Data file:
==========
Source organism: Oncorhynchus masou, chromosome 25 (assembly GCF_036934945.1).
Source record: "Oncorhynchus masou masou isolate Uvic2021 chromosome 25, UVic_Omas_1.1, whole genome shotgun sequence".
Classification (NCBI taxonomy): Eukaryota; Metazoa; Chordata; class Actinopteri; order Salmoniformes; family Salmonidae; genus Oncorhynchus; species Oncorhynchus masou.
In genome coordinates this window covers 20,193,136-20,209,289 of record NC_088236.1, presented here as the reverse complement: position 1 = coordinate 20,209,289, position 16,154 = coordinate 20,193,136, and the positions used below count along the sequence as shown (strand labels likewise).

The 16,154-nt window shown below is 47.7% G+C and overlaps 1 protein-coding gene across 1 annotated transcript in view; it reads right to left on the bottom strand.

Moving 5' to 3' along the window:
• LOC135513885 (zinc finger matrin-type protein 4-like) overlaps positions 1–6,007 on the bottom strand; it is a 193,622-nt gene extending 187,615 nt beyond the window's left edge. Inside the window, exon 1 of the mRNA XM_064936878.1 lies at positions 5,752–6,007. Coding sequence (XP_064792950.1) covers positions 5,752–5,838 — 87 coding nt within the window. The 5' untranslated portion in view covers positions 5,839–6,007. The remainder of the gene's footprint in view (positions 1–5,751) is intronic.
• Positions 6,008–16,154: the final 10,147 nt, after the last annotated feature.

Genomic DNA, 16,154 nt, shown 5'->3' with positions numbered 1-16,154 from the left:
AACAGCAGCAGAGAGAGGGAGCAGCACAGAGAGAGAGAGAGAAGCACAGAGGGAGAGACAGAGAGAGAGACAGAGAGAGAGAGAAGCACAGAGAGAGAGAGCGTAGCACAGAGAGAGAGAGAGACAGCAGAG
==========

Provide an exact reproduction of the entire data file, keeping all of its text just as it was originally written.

Source organism: Oncorhynchus masou, chromosome 25 (assembly GCF_036934945.1).
Source record: "Oncorhynchus masou masou isolate Uvic2021 chromosome 25, UVic_Omas_1.1, whole genome shotgun sequence".
Classification (NCBI taxonomy): Eukaryota; Metazoa; Chordata; class Actinopteri; order Salmoniformes; family Salmonidae; genus Oncorhynchus; species Oncorhynchus masou.
In genome coordinates this window covers 20,193,136-20,209,289 of record NC_088236.1, presented here as the reverse complement: position 1 = coordinate 20,209,289, position 16,154 = coordinate 20,193,136, and the positions used below count along the sequence as shown (strand labels likewise).

The 16,154-nt window shown below is 47.7% G+C and overlaps 1 protein-coding gene across 1 annotated transcript in view; it reads right to left on the bottom strand.

Moving 5' to 3' along the window:
• LOC135513885 (zinc finger matrin-type protein 4-like) overlaps positions 1–6,007 on the bottom strand; it is a 193,622-nt gene extending 187,615 nt beyond the window's left edge. Inside the window, exon 1 of the mRNA XM_064936878.1 lies at positions 5,752–6,007. Coding sequence (XP_064792950.1) covers positions 5,752–5,838 — 87 coding nt within the window. The 5' untranslated portion in view covers positions 5,839–6,007. The remainder of the gene's footprint in view (positions 1–5,751) is intronic.
• Positions 6,008–16,154: the final 10,147 nt, after the last annotated feature.

Genomic DNA, 16,154 nt, shown 5'->3' with positions numbered 1-16,154 from the left:
AACAGCAGCAGAGAGAGGGAGCAGCACAGAGAGAGAGAGAGAAGCACAGAGGGAGAGACAGAGAGAGAGACAGAGAGAGAGAGAAGCACAGAGAGAGAGAGCGTAGCACAGAGAGAGAGAGAGACAGCAGAG